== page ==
“Through this transaction process, everything is legal,” the head of Beijing Mammoth—referred to in the report as Beijing Trader 2—told investigators. (While the report authors omitted the names of individual targets, they’ve submitted this information to Chinese and Hong Kong authorities.)
— China’s ivory businesses are deeply involved in Africa. The holdings of Beijing Mammoth, for example, include African safari companies, taxidermists, and traders of live animals. “We helped Guangzhou Zoo import about 20 live elephants,” Beijing Trader 2 said.
— Trophy hunting is a legal “grey” area exploited by traders. Beijing Mammoth runs hunting safari operations in Zimbabwe and South Africa through a holding company, Beijing Tian Hao Bo Rui International Sports Exchange Ltd. From there, it can import ivory and trophies.
“You can go trophy hunting with us and take the ivory,” Beijing Trader 2 said. Three storage rooms in Beijing Mammoth’s warehouse contained large and small tusks that were labeled “from hunting,” “from Europe,” “from Africa,” and “from Mombasa.”
— Importing full trophy mounts is a way to avoid regulations. Beijing Mammoth imports rhino trophies from an affiliate in South Africa. Beijing Trader 2 described how rhino trophies are prepared by a taxidermist, shipped back to China, and then, he said, “I would place fake horns on it.” This way, the real rhino horns can be used or sold, while the full mount is available for inspections.
— Trade in rhino horn, which is easier to smuggle than elephant tusks, is conspicuous and overlaps with the ivory trade. During the investigation, at least half the investigators’ targets offered them rhino horn items such as bracelets, cups, or powders. Rhino horn often came up in conversation, according to Andrea Crosta, founder of the Elephant Action League and coauthor of the report. “For me it was surprise,” he said. “We weren’t even looking for rhino horn. One guy said he could sell as much rhino horn as he could get. It’s a thriving market.”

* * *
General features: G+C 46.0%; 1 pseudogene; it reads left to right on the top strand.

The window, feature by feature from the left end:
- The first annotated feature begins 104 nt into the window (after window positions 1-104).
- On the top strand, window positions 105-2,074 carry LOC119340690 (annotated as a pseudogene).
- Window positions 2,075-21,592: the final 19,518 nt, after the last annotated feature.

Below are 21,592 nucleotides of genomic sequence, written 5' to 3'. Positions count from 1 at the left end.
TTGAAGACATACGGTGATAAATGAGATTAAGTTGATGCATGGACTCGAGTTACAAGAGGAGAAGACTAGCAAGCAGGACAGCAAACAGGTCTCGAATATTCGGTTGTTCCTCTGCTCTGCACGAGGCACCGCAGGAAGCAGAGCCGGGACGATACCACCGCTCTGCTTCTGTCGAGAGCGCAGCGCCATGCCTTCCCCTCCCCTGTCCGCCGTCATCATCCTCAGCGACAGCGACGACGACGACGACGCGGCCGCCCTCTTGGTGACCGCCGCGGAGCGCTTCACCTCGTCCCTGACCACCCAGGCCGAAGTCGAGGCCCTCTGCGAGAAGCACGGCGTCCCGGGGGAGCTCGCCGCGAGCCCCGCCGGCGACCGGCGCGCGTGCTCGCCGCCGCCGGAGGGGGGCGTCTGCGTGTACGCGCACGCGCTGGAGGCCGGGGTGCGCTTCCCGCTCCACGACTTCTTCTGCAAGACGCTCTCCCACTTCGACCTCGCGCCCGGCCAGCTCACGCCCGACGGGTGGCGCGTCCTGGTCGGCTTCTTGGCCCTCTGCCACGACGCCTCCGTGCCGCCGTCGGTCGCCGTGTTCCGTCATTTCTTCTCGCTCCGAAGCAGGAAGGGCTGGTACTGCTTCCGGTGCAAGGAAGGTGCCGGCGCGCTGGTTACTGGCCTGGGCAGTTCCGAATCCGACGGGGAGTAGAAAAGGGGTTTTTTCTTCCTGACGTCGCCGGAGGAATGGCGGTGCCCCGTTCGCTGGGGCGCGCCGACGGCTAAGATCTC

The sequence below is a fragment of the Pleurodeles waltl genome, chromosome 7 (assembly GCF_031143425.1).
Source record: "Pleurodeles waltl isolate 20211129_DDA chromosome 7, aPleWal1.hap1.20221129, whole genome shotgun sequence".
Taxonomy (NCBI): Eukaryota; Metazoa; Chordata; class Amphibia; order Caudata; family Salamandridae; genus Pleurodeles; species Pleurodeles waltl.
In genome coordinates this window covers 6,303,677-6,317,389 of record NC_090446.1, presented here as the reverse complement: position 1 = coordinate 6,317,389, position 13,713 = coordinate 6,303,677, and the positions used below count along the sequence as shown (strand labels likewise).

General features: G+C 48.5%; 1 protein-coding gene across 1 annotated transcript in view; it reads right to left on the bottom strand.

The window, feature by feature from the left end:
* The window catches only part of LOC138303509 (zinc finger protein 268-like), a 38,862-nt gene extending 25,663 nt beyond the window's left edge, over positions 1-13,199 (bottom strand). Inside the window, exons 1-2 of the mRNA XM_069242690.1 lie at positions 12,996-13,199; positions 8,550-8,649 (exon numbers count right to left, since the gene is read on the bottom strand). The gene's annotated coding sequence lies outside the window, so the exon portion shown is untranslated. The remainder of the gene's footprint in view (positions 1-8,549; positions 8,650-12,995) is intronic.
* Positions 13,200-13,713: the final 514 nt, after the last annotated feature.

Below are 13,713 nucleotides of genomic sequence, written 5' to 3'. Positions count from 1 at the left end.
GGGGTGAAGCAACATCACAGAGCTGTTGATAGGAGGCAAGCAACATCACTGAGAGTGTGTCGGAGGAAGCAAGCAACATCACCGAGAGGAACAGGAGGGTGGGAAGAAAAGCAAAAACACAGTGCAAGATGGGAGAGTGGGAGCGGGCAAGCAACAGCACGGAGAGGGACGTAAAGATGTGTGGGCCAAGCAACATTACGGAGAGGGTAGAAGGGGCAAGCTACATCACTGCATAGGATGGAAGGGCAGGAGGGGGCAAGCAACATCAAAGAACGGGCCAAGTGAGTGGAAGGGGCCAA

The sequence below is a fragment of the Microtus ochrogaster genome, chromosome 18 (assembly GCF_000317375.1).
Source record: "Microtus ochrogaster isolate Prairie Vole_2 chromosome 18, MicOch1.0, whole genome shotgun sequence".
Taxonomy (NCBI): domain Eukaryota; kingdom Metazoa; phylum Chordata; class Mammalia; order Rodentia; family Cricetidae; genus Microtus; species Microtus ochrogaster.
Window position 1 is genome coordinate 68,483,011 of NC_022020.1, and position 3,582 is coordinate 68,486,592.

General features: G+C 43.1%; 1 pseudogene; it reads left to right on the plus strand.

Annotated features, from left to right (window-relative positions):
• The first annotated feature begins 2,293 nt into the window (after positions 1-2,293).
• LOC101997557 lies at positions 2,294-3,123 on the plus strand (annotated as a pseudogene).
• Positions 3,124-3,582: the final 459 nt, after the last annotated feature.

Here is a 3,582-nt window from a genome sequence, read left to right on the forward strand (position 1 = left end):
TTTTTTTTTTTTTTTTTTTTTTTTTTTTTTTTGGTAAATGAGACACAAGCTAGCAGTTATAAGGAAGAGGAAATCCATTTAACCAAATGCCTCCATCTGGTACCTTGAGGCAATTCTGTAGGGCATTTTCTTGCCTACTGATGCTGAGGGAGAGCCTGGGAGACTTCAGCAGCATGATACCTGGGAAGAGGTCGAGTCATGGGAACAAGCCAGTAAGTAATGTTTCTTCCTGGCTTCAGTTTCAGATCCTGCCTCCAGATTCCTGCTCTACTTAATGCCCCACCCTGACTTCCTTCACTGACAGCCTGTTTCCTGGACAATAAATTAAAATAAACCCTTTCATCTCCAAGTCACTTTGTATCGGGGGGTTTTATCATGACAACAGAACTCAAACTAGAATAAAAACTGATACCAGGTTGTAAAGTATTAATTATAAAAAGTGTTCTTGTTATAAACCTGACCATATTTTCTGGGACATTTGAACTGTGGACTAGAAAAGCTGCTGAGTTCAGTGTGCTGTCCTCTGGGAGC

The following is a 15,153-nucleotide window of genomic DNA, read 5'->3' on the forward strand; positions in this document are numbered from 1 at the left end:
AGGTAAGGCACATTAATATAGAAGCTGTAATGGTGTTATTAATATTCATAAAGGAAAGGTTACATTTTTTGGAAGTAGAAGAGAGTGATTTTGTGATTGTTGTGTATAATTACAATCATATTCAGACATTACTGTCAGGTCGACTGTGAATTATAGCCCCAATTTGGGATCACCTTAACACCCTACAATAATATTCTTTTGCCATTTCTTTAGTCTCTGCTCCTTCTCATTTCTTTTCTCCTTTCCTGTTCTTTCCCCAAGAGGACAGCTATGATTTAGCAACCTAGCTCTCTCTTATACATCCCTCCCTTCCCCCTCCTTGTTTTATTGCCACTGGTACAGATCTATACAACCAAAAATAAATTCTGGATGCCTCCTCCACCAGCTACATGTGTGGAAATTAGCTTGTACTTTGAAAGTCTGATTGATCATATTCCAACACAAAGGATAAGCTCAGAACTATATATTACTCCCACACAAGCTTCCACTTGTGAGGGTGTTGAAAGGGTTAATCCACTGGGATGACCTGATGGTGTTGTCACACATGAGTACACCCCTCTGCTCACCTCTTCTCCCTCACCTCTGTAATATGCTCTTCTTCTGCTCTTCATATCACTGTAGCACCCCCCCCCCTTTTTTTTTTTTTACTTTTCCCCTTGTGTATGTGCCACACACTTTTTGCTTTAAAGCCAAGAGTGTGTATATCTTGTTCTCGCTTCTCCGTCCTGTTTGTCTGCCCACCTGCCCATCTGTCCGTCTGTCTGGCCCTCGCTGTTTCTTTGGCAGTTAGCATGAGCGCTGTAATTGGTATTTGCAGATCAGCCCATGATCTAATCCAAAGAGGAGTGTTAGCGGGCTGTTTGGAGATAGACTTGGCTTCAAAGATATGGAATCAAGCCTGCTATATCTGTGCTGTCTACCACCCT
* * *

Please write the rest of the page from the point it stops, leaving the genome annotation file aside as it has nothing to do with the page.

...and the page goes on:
— The ivory industry, with affiliated companies at all levels of the supply chain, has a life of its own. Even if retail markets and profit margins decline, the vertically integrated industry is structured to persist, with ivory outlets shifting from retail stores directly to the consumer. “It’s a dangerous situation,” Crosta notes. “Even if consumers are buying less, from a business perspective the machine is still working.”
— Ivory companies are considering options to get out of the trade. Some of the biggest ivory traders met in November to discuss their future. This indicates that from an economic perspective they understand that it’s getting more difficult to be in the ivory business.
While that’s a positive development, others are betting on a rosy future for ivory. The investigation found that investors and traders have stockpiled 1,000 metric tons of illegal ivory in secret locations. The government will have to figure out how to remove all this if an ivory ban is to be feasible.
Laurel Neme is a freelance writer and author of Animal Investigators: How the World’s First Wildlife Forensics Lab is Solving Crimes and Saving Endangered Species. Follow her on Twitter and Facebook.